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Key CLAS-related Terminology

In almost any discussion of how to plan for, implement, maintain, and assess culturally and linguistically appropriate services (CLAS), a number of key words and phrases will occur. Understanding the core definitions of these terms offers a valuable platform on which to build an understanding why CLAS is so vital to providing effective healthcare to every patient and consumer. The definitions that follow are some of the most important, although this list is by no means complete.

Terminology A-C

Accessibility: A site, facility, workplace, service, or program’s capacity to allow persons with some form of disability to approach, enter, operate, participate in, or use safely and with dignity

Acculturation: Cultural change of an individual, group, or people by adapting to or borrowing traits from another culture; a merging of cultures resulting from prolonged contact.

Ageism: Stereotyping of and discriminating against individuals or groups because of their age

Americans with Disabilities Act (ADA): Law that became effective in July 1990 and was amended in January 2009.The ADA prohibits, under certain circumstances, discrimination based on disability. The ADA defines disability as "a physical or mental impairment that substantially limits a major life activity." Whether a particular condition is considered a disability is determined on a case-by-case basis, with some specific conditions—such as current substance abuse and visual impairment that is correctable by prescription lenses—excluded as disabilities

Assimilation: The process of taking on the cultural traditions and practices of a particular people or group, which is typically a larger or more dominant group than their own

Bisexual: A person emotionally and/or sexually attracted to members of both sexes, although there may be a preference for one gender over another

CLAS standards: The collective set of culturally and linguistically appropriate services (CLAS) mandates, guidelines, and recommendations issued by the DHHS Office of Minority Health intended to inform, guide, and facilitate practices related to culturally and linguistically appropriate health services.

Community: Any set of persons that differs from other sets in a society due to demographic, economic, or social characteristics (eg, age, sex, education level, race, religion, income, lifestyle, beliefs, and so forth)

Culture: The ideas, actions, customs, beliefs, values, and institutions of racial, ethnic, religious, or social groups

Cultural competence: Having the capacity to function effectively as an individual and an organization within the context of the cultural beliefs, behaviors, and needs presented by consumers and their communities

Culture:

  • Integrated patterns of human behavior that includes thoughts, beliefs, values, actions, customs, and institutions of racial, ethnic, organizational, or social groups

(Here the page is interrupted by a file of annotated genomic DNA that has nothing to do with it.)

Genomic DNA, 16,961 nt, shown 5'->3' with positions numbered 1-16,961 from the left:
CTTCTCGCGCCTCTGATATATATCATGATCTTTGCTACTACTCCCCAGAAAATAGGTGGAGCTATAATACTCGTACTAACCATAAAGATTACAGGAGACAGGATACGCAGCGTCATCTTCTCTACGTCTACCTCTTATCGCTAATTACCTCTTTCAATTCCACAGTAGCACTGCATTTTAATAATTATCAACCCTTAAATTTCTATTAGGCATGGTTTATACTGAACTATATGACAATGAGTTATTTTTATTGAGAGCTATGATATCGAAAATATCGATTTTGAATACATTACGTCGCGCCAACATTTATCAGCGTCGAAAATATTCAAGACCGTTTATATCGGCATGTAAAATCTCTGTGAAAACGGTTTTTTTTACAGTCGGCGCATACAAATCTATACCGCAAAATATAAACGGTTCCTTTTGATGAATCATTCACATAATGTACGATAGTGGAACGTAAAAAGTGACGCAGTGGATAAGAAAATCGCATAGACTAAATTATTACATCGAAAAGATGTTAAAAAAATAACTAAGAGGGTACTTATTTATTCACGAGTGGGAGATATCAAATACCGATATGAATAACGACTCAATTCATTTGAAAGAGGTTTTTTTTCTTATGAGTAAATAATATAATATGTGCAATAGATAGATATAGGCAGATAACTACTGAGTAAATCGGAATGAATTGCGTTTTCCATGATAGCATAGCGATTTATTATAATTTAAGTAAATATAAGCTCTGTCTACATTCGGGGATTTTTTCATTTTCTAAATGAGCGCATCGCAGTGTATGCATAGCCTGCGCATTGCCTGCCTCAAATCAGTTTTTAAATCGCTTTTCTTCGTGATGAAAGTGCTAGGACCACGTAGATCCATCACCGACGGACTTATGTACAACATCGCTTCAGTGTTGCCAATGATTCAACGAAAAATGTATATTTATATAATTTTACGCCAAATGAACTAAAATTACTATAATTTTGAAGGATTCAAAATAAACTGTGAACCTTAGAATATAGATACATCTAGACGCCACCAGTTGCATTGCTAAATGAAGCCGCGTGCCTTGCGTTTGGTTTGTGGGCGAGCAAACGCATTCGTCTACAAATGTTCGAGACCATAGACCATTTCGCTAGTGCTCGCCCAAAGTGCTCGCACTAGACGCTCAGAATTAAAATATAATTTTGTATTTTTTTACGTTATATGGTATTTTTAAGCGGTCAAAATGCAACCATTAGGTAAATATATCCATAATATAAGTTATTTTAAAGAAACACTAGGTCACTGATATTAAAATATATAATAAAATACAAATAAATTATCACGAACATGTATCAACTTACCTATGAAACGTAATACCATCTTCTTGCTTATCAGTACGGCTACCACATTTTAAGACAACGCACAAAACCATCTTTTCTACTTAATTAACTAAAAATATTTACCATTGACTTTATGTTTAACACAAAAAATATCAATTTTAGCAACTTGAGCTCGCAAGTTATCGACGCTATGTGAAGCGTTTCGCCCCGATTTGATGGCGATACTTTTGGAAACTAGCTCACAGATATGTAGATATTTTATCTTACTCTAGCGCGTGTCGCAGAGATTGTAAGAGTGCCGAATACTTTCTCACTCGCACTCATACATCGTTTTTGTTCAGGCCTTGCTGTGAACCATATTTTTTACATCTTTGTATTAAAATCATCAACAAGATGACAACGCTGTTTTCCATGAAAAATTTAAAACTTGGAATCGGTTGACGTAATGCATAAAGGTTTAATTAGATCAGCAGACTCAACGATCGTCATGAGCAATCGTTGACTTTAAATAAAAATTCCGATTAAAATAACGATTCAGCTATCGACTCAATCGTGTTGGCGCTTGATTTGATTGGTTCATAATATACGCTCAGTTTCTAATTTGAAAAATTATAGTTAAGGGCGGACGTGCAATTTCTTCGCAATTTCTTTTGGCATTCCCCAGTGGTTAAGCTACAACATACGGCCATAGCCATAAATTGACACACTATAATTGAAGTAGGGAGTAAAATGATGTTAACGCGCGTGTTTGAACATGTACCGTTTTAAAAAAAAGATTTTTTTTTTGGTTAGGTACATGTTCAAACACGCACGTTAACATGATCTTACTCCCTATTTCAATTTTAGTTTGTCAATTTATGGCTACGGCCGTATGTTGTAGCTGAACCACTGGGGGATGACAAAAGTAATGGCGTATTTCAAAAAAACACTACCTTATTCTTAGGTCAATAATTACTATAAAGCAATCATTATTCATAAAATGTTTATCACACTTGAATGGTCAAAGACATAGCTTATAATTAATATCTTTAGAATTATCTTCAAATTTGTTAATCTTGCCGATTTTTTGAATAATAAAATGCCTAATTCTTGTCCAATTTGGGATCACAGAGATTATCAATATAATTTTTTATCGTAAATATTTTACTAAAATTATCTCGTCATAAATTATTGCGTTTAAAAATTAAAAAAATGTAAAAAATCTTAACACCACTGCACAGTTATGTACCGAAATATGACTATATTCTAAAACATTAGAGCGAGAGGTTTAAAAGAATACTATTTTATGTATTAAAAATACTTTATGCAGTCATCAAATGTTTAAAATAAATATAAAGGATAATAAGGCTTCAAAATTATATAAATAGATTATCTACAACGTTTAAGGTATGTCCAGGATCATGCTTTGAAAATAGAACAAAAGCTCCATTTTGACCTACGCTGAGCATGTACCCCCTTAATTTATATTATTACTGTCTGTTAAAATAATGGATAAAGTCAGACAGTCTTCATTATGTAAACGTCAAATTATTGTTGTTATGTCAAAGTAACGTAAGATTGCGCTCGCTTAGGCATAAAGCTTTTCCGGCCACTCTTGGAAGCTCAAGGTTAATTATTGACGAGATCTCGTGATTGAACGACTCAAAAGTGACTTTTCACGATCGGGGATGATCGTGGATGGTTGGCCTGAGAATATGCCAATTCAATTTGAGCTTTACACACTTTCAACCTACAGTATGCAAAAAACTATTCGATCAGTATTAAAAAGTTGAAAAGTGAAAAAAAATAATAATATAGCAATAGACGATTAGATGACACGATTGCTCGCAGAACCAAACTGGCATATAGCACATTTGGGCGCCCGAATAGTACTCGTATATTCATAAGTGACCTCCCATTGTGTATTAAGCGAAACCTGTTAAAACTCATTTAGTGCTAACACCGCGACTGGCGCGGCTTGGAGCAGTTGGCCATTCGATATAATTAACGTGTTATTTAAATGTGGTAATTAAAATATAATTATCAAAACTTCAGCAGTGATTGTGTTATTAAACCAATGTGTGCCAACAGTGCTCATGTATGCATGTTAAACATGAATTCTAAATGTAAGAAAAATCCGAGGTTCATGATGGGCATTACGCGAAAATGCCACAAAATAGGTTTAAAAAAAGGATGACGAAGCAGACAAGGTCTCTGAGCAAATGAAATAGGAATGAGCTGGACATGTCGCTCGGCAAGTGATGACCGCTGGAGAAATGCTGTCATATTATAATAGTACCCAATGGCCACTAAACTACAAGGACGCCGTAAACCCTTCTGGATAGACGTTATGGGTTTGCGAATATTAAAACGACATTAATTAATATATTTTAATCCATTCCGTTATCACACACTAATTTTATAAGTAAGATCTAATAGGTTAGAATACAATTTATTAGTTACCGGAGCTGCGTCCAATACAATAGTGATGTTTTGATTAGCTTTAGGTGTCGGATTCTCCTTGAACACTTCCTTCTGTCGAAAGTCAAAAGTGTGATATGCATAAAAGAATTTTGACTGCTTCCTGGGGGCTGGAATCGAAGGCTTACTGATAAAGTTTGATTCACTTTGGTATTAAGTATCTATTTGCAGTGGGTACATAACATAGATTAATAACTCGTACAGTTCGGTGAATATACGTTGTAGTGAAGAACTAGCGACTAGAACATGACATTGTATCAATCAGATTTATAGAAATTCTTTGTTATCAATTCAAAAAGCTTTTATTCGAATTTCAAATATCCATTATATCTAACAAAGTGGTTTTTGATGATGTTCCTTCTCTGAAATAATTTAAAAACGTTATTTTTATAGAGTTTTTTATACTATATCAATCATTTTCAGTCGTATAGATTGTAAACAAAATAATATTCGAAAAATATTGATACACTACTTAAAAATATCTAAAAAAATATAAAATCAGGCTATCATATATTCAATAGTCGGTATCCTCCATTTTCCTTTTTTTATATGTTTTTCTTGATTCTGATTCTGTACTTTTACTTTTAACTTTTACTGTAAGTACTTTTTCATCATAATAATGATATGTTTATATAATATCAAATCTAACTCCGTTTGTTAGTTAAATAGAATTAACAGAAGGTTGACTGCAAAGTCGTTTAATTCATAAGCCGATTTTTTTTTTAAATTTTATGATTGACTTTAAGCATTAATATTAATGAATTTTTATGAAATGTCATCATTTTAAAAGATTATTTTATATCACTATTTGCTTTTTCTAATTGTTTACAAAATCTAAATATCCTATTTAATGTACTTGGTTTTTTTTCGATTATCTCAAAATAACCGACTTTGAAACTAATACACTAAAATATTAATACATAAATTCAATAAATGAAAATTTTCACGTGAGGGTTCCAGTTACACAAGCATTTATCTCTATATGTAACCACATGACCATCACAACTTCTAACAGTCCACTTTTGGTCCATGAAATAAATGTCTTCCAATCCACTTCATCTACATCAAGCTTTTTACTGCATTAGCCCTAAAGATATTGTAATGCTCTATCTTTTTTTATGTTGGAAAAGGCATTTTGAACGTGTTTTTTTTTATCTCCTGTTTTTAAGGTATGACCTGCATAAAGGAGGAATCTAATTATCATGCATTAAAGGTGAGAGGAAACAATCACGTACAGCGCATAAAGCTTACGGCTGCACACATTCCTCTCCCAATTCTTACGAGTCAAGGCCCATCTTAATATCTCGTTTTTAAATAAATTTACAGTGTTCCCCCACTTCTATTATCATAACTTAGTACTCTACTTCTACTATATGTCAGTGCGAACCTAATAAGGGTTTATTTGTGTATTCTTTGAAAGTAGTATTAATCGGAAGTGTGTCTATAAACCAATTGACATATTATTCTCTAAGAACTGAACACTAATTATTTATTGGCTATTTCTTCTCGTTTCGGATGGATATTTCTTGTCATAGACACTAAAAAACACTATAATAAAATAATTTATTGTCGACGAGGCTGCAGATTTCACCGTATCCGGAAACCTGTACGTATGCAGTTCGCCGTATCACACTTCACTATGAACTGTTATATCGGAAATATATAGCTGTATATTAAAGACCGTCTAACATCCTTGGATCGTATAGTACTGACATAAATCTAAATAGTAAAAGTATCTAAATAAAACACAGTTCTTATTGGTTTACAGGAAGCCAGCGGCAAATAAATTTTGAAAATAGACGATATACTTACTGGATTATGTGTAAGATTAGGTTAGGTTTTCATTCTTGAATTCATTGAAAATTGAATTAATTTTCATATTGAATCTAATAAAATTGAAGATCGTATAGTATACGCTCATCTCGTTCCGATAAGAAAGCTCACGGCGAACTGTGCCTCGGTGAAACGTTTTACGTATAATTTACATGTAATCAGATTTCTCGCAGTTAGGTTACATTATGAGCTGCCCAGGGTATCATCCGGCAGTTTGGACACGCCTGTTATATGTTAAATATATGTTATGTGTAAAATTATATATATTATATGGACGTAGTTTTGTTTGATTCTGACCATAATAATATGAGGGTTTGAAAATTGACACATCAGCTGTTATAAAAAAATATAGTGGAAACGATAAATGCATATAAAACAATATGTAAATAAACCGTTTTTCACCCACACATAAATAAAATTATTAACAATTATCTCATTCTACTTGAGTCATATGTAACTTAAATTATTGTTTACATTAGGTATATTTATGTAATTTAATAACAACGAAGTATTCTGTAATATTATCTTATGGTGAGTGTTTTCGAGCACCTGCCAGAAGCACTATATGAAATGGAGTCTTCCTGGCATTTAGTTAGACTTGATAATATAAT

• Shared world views of groups of people
  • Ways humans process information and do things within families, groups, or organizations
  • Integrated pattern of human behavior which includes thought, communication, language, beliefs, values, practices, customs
  • Courtesies, rituals, manner of interacting, roles, relationships, and expected behaviors of a racial, ethnic religious or social group and the ability to transmit these patterns to succeeding generations

Cultural and linguistic competence: “Cultural and linguistic competence is a set of congruent behaviors, attitudes, and policies that come together in a system, agency, or among professionals that enables effective work in cross-cultural situations. ‘Culture’ refers to integrated patterns of human behavior that include the language, thoughts, communications, actions, customs, beliefs, values, and institutions of racial, ethnic, religious, or social groups. ‘Competence’ implies having the capacity to function effectively as an individual and an organization within the context of the cultural beliefs, behaviors, and needs presented by consumers and their communities.” (Based on Cross, T, Bazron, B, Dennis, K, Isaacs, M. Towards a Culturally Competent System of Care Volume I. Washington, DC: Georgetown University Child Development Center, CASSP Technical Assistance Center; 1989).

Culturally and linguistically appropriate services (CLAS): Services that are respectful of and responsive to cultural and linguistic needs

Cultural and linguistic competence: a set of congruent behaviors, attitudes, and policies that come together in a system, agency, or among professionals that enables effective work in cross-cultural situations

Cultural sensitivity: Ability to respond appropriately to the attitudes, feelings, or circumstances of groups of people who share a common, distinctive racial, national, religious, linguistic, or cultural heritage

Terminology is continued on the next page

 

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